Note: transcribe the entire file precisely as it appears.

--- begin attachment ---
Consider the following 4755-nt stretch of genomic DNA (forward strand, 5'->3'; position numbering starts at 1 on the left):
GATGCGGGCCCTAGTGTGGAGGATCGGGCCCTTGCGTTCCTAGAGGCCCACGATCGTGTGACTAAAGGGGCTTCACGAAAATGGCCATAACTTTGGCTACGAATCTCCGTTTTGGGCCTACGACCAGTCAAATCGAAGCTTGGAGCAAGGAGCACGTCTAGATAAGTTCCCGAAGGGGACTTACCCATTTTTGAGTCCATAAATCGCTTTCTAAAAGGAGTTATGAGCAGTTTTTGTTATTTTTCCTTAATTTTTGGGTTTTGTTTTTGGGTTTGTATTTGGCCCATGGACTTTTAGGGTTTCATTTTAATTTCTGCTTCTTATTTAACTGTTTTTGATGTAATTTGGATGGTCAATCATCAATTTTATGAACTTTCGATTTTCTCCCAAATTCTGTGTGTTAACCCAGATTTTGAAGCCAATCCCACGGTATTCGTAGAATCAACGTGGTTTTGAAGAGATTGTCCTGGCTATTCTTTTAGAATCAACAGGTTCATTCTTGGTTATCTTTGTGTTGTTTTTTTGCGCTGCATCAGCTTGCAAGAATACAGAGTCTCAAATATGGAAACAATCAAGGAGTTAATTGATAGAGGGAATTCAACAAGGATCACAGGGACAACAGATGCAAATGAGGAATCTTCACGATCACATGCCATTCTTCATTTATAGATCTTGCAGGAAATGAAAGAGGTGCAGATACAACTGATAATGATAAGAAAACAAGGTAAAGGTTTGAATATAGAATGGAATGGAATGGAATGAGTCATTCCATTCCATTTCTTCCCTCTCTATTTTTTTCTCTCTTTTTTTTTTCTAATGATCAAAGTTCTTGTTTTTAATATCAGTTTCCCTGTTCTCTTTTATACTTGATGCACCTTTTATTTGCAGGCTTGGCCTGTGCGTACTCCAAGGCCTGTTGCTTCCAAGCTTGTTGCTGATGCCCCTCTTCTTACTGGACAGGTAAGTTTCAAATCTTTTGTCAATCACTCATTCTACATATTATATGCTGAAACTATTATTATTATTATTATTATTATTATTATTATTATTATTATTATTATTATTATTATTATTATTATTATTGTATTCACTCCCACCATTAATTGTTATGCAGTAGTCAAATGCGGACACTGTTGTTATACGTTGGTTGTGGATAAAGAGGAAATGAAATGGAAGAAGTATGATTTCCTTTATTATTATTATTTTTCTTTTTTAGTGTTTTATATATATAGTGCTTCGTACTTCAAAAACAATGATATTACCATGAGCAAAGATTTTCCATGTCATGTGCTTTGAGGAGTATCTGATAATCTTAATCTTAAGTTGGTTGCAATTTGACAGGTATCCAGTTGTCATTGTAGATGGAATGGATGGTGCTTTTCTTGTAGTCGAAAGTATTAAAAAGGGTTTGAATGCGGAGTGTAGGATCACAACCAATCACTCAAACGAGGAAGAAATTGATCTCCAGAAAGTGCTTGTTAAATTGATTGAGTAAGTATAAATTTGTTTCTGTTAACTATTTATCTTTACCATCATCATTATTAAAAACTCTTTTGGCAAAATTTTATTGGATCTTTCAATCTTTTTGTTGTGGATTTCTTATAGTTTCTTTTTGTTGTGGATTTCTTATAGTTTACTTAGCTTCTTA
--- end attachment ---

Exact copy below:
Consider the following 4755-nt stretch of genomic DNA (forward strand, 5'->3'; position numbering starts at 1 on the left):
GATGCGGGCCCTAGTGTGGAGGATCGGGCCCTTGCGTTCCTAGAGGCCCACGATCGTGTGACTAAAGGGGCTTCACGAAAATGGCCATAACTTTGGCTACGAATCTCCGTTTTGGGCCTACGACCAGTCAAATCGAAGCTTGGAGCAAGGAGCACGTCTAGATAAGTTCCCGAAGGGGACTTACCCATTTTTGAGTCCATAAATCGCTTTCTAAAAGGAGTTATGAGCAGTTTTTGTTATTTTTCCTTAATTTTTGGGTTTTGTTTTTGGGTTTGTATTTGGCCCATGGACTTTTAGGGTTTCATTTTAATTTCTGCTTCTTATTTAACTGTTTTTGATGTAATTTGGATGGTCAATCATCAATTTTATGAACTTTCGATTTTCTCCCAAATTCTGTGTGTTAACCCAGATTTTGAAGCCAATCCCACGGTATTCGTAGAATCAACGTGGTTTTGAAGAGATTGTCCTGGCTATTCTTTTAGAATCAACAGGTTCATTCTTGGTTATCTTTGTGTTGTTTTTTTGCGCTGCATCAGCTTGCAAGAATACAGAGTCTCAAATATGGAAACAATCAAGGAGTTAATTGATAGAGGGAATTCAACAAGGATCACAGGGACAACAGATGCAAATGAGGAATCTTCACGATCACATGCCATTCTTCATTTATAGATCTTGCAGGAAATGAAAGAGGTGCAGATACAACTGATAATGATAAGAAAACAAGGTAAAGGTTTGAATATAGAATGGAATGGAATGGAATGAGTCATTCCATTCCATTTCTTCCCTCTCTATTTTTTTCTCTCTTTTTTTTTTCTAATGATCAAAGTTCTTGTTTTTAATATCAGTTTCCCTGTTCTCTTTTATACTTGATGCACCTTTTATTTGCAGGCTTGGCCTGTGCGTACTCCAAGGCCTGTTGCTTCCAAGCTTGTTGCTGATGCCCCTCTTCTTACTGGACAGGTAAGTTTCAAATCTTTTGTCAATCACTCATTCTACATATTATATGCTGAAACTATTATTATTATTATTATTATTATTATTATTATTATTATTATTATTATTATTATTATTATTATTATTATTGTATTCACTCCCACCATTAATTGTTATGCAGTAGTCAAATGCGGACACTGTTGTTATACGTTGGTTGTGGATAAAGAGGAAATGAAATGGAAGAAGTATGATTTCCTTTATTATTATTATTTTTCTTTTTTAGTGTTTTATATATATAGTGCTTCGTACTTCAAAAACAATGATATTACCATGAGCAAAGATTTTCCATGTCATGTGCTTTGAGGAGTATCTGATAATCTTAATCTTAAGTTGGTTGCAATTTGACAGGTATCCAGTTGTCATTGTAGATGGAATGGATGGTGCTTTTCTTGTAGTCGAAAGTATTAAAAAGGGTTTGAATGCGGAGTGTAGGATCACAACCAATCACTCAAACGAGGAAGAAATTGATCTCCAGAAAGTGCTTGTTAAATTGATTGAGTAAGTATAAATTTGTTTCTGTTAACTATTTATCTTTACCATCATCATTATTAAAAACTCTTTTGGCAAAATTTTATTGGATCTTTCAATCTTTTTGTTGTGGATTTCTTATAGTTTCTTTTTGTTGTGGATTTCTTATAGTTTACTTAGCTTCTTA